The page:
GED gets tougher Jan. 2

GED-Test-LogoHOUSTON – The GED has always been a tough test, but it will get tougher on Jan. 2 with a new version and curriculum set to be introduced.

The GED (General Educational Development) exam has been a safety net for those who do not obtain a high school diploma and is typically used as a measure for readiness for college and a requirement for government jobs and many private sector jobs.

Houston School District stopped giving the test this fall, mainly because Itawamba Community College and WIN Job Center offer the test in Chickasaw County. The new test has many trying finish up their course work before the new year.

“It will be a totally different test in January,” said Debbie Harmon, Director of Curriculum and Assessment for Houston Schools. “We have known about this change for several years and the (school) board made the decision not to offer a GED class this fall for a number of reasons.”

Harmon said the district felt the money spent offering GED classes and testing could be better spent on traditional learning and classroom teachers.

“A district also does not get graduation credits if a student successfully passes their GED,” said Harmon. “It does help our drop-out rate when we have a former student complete the program.”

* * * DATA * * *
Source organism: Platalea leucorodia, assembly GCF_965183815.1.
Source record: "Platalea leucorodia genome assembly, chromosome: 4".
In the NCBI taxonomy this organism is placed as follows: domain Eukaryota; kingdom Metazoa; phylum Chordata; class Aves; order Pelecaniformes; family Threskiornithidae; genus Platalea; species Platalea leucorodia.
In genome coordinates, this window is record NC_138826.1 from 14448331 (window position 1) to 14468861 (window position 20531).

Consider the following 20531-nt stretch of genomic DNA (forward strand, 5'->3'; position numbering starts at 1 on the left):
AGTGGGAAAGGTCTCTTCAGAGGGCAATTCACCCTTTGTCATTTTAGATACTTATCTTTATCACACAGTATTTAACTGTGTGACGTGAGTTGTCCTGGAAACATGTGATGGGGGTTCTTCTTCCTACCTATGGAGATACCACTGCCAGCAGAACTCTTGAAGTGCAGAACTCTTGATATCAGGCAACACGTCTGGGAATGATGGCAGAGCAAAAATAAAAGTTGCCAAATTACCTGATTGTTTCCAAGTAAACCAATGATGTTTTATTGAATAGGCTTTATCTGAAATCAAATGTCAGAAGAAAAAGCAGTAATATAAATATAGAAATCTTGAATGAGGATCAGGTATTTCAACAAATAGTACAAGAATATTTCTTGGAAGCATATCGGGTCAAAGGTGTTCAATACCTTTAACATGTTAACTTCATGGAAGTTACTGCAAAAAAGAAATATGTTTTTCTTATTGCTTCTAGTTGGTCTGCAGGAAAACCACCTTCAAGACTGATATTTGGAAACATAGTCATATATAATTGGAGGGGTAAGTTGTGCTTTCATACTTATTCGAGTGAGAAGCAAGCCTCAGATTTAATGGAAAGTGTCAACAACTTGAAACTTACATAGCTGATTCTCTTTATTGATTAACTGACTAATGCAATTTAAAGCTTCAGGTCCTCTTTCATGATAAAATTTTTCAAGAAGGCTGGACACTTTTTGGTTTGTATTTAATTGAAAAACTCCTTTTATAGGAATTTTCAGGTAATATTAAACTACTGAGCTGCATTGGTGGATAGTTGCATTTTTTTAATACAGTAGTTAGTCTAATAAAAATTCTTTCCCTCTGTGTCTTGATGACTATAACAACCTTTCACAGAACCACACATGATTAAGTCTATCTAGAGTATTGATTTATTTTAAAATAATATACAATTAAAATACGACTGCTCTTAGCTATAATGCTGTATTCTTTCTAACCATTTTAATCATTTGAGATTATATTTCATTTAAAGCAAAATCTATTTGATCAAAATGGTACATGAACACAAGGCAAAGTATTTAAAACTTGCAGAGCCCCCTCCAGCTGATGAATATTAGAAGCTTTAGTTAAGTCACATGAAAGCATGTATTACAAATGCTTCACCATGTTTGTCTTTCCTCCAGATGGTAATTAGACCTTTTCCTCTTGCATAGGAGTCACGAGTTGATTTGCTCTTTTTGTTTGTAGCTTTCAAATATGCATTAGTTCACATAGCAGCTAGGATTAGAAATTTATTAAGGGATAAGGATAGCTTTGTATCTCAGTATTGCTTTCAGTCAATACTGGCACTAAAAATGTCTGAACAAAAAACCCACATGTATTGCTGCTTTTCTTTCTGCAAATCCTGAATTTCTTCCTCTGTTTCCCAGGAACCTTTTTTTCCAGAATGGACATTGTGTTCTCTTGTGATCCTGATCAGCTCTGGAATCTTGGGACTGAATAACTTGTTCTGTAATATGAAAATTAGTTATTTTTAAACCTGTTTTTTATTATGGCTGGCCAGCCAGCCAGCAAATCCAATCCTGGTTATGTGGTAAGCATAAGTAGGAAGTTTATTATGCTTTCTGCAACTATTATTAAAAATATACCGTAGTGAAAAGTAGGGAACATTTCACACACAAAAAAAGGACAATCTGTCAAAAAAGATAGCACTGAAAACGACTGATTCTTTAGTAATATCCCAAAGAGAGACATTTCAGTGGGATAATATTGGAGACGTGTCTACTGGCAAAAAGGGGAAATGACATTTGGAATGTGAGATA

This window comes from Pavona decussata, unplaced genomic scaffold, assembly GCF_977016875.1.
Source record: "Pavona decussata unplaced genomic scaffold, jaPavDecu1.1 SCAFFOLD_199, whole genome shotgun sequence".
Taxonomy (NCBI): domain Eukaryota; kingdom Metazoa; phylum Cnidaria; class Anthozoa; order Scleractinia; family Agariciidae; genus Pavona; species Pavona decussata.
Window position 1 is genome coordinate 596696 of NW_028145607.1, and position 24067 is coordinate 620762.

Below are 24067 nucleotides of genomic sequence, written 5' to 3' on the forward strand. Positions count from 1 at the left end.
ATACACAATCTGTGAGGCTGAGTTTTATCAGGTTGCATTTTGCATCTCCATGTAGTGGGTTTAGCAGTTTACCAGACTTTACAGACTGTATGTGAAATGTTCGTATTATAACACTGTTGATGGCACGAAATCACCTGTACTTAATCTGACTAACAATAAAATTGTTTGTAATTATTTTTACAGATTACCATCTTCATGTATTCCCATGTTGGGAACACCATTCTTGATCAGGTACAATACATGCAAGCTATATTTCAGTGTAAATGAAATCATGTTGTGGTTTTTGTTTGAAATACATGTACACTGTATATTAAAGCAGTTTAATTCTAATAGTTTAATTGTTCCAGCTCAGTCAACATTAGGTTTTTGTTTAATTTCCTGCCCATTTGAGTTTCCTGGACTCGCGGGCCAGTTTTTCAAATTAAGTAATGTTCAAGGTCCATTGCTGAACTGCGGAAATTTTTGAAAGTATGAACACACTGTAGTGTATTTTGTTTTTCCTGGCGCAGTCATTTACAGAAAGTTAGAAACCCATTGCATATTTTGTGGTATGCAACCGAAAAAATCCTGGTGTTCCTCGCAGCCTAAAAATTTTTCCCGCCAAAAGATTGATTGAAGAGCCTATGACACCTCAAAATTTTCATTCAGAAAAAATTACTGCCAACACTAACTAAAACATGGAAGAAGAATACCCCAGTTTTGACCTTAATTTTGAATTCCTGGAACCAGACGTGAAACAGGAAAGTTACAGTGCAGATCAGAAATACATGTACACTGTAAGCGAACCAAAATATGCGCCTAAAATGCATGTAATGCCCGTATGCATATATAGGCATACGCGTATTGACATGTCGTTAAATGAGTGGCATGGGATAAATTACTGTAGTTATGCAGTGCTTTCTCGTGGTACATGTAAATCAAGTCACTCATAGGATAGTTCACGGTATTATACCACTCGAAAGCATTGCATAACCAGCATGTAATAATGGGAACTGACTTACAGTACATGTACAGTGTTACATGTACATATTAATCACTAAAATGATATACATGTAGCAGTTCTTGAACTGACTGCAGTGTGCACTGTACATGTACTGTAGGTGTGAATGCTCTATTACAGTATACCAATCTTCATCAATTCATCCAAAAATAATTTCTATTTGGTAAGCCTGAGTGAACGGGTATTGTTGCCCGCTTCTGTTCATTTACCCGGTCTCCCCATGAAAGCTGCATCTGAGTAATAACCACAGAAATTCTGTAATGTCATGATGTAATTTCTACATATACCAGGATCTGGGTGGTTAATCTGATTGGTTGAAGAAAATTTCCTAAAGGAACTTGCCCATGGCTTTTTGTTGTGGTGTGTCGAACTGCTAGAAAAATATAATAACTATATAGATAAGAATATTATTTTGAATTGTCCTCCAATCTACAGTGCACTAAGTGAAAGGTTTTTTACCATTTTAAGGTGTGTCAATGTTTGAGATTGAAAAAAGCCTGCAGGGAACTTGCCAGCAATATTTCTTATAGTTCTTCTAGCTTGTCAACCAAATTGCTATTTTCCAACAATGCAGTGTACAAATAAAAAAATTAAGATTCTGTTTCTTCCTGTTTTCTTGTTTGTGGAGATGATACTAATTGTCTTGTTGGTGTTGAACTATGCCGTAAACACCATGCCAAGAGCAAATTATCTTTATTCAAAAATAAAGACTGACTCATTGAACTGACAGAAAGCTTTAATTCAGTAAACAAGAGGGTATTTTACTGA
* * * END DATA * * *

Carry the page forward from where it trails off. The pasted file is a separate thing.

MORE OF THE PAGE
Schools in Houston, Okolona and Houlka have repeatedly seen their state test scores severely lowered because of a high county-wide dropout rate.

Chickasaw County School District had a 67.9 percent graduation rate, a 12.9 percent dropout rate and a 80.2 percent completion rate in 2013.

Houston School District had a 70.7 percent graduation rate, a 13 percent dropout rate and a 81.9 percent completion rate in 2013.

Okolona School District had a 73.9 percent graduation rate, a 9.4 percent dropout rate and a 87.3 percent completion rate in 2013.

These statistics are for students who began as freshmen in 2008 and graduated in 2012. The completion rate includes those who earned their GED.

The current GED is a five-part exam that scores math, reading, science and social studies on a paper test. The new GED will be a four-part test that is only administered by computer.

Those who have started but not completed and passed the old GED will have to start over when the new test is rolled out Jan. 2.

The GED was introduced in 1942 as a way for those who served in the military, or who needed to drop out to support their family, could still finish high school. Over the years the test became an option for students who quit school but realized the need for some type of diploma.

The new test is designed more for those students with college in mind and will be the door for many who quit school and later decide to go to college or have an employer who expects them to take college level training.

The new test will also focus more on higher critical thinking skills and more analysis of data. And since the test will be administered via computer, more computer skills will be required.


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